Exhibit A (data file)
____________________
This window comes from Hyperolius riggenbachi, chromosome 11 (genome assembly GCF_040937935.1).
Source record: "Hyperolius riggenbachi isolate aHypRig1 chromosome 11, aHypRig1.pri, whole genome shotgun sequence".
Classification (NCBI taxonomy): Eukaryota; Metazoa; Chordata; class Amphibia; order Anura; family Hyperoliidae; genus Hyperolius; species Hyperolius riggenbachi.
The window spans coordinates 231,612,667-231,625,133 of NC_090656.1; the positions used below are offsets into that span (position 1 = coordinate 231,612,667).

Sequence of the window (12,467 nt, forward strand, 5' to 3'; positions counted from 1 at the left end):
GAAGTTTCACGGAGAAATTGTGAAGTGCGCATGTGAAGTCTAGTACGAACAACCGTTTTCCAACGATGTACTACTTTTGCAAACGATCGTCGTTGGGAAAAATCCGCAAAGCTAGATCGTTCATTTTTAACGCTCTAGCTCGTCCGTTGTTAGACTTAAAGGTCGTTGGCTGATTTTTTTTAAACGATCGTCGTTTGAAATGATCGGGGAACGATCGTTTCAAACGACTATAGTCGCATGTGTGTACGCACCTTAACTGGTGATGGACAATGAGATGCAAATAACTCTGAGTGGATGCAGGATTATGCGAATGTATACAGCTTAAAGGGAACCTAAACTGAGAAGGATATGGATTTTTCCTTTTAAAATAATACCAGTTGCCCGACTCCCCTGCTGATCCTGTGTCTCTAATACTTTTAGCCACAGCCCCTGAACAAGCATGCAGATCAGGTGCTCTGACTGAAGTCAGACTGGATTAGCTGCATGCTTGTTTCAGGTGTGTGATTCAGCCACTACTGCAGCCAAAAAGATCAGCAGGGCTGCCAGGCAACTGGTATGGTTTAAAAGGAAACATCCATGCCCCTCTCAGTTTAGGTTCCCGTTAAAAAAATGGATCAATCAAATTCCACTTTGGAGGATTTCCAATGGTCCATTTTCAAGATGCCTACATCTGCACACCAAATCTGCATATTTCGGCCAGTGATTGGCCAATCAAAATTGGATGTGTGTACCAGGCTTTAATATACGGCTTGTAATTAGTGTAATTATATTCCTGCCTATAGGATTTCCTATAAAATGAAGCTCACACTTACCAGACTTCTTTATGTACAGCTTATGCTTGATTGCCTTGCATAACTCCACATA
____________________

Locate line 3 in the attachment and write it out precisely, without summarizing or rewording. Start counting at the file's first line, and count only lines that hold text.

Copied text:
Classification (NCBI taxonomy): Eukaryota; Metazoa; Chordata; class Amphibia; order Anura; family Hyperoliidae; genus Hyperolius; species Hyperolius riggenbachi.